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Queens councilman unveils legislation designed to weed out bad cops

Councilman Francisco Moya announces new legislation at the National Action Network that would prevent "bad cops" from joining the NYPD. (Courtesy of Gerardo Romo/NYC Council)

New legislation that would keep rogue cops from joining the NYPD was unveiled by Queens Councilman Francisco Moya over the weekend.

Moya joined Council Speaker Corey Johnson to announce their new bill that would increase police accountability and reimagine public safety. It would ban the city from hiring police officers from other jurisdictions who were fired for misconduct or who resigned while being investigated for misconduct.

The bill requires the Department of Citywide Administrative Services, which sets qualifications for civil service jobs, to add a line in the hiring code that automatically disqualifies these police officers when they apply for the NYPD. There are already several disqualifications from becoming an NYPD officer, including domestic violence misdemeanors, dishonorable discharges from the military and felony convictions.

While transfers to the NYPD are not common, the goal of this legislation is to make sure that no one with a history of misconduct finds their way into the city’s police force.

“Every step we can take towards dismantling systemic racism is an action towards meaningful police reform. The bill I’m introducing is a step to keep the bad apples from multiplying — if an officer is let go because of disciplinary issues, regardless of jurisdiction, they will be ineligible for NYPD service,” Moya said. “This is about protecting Black and brown lives from police officers who have a history of misconduct. With this bill, New York City can be an example of vigorous and positive action so Black lives are no longer in danger.”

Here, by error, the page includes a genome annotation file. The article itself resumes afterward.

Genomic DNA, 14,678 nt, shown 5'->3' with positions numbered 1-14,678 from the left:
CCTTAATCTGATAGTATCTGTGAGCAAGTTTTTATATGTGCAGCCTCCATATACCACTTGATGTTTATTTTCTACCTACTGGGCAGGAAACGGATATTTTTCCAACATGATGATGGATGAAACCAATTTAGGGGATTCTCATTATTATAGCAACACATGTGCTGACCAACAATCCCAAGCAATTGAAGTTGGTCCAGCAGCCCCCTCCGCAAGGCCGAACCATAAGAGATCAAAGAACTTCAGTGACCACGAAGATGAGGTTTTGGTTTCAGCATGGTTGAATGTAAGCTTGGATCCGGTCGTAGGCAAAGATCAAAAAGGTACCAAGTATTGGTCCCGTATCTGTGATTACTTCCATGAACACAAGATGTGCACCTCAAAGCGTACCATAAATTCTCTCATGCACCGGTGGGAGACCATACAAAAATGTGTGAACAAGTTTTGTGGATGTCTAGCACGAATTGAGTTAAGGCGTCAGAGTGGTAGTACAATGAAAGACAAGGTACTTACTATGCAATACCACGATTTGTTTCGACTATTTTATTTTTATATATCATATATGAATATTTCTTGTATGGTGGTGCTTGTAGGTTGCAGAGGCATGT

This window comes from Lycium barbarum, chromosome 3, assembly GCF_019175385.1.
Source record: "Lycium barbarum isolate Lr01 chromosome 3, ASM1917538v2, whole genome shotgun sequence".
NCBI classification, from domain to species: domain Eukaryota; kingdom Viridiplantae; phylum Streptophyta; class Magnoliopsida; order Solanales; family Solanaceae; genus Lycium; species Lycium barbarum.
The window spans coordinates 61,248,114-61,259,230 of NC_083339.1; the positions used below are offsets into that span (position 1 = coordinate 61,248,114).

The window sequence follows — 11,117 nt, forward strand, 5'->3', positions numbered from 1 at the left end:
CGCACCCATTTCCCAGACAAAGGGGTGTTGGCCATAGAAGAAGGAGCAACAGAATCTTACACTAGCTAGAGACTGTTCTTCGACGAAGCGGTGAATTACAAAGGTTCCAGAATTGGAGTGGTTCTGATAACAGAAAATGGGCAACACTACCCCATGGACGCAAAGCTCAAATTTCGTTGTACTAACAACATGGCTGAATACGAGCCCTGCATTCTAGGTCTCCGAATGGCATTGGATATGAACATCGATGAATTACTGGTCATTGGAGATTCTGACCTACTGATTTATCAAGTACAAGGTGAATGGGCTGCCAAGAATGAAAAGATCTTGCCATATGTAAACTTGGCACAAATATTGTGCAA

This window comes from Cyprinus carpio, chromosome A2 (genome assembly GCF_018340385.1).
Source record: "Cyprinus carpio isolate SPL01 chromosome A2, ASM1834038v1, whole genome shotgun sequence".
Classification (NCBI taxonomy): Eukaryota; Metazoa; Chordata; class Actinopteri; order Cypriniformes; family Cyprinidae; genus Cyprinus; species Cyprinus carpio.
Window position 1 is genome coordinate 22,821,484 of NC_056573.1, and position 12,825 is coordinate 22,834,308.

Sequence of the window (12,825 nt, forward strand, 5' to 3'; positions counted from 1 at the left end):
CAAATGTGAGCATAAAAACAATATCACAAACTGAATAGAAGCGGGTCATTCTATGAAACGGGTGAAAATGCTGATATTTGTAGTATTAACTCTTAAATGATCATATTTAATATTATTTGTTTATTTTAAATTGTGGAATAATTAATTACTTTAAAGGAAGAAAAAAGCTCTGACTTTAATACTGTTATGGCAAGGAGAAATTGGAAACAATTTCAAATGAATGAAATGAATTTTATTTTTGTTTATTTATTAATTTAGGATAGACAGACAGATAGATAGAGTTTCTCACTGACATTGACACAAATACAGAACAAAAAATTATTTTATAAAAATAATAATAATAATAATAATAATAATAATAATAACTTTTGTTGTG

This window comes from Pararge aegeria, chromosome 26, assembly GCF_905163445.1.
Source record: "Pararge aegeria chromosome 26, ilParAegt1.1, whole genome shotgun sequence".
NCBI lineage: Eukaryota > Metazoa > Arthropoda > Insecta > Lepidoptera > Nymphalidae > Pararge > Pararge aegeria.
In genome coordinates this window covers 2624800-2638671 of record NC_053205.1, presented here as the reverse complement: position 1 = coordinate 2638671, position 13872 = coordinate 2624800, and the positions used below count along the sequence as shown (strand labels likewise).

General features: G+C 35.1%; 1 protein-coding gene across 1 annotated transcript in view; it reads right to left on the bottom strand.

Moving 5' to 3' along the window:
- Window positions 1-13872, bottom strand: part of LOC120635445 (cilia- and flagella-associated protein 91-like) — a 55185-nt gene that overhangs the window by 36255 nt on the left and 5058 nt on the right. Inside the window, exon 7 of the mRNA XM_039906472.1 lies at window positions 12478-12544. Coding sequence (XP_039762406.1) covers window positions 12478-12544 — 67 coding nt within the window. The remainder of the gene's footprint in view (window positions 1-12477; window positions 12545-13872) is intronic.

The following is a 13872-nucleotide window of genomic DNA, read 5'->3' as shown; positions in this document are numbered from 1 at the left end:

Officers who are fired from one department only to get hired by another, known as wandering officers, are more likely to receive misconduct complaints and get fired again compared to other officers, according to a 2020 report in the Yale Law Journal.

“All it takes is one bad cop to make a fatal mistake, shatter a family and destroy the trust people have in all police,” Johnson said. “Sadly, we’ve seen too many police misconduct cases across the country, and many times these so-called wandering officers land in other departments. We don’t want them in the NYPD, and we must do everything we can to prevent them from working as officers in our city.”

Harlem state Senator Brian Benjamin will introduce a companion bill in Albany after he was inspired by the shooting of Daunte Wright in Minnesota. Kim Potter, the 26-year veteran who resigned after allegedly shooting Wright, would be ineligible to work as a member of law enforcement across New York under the legislation.

“We need to restore the trust between our communities and the individuals sworn to protect them. We can’t do that if we have people serving as police officers who other cities or states have determined are not fit for duty,” Benjamin said. “Once we enact this bill into law on the city and state level, we can be sure that we are not empowering people who have a history of abusing their positions. This bill will increase transparency around policing and protect the public from abusive officers, increasing public safety for all.”

Public Advocate Jumaane Williams is pushing for the new police reform legislation.

“Right now, an officer could be fired in Minnesota for misconduct and find a job waiting for them down at 1 Police Plaza. Kim Potter, who killed Daunte Wright, could be submitting her resume,” Williams said. “That’s nonsensical, and the legislation we announced today will close this loophole to accountability by adding to the list of prohibiting factors for officers, preventing the hiring of police from other jurisdictions who were fired or resigned because of misconduct.”

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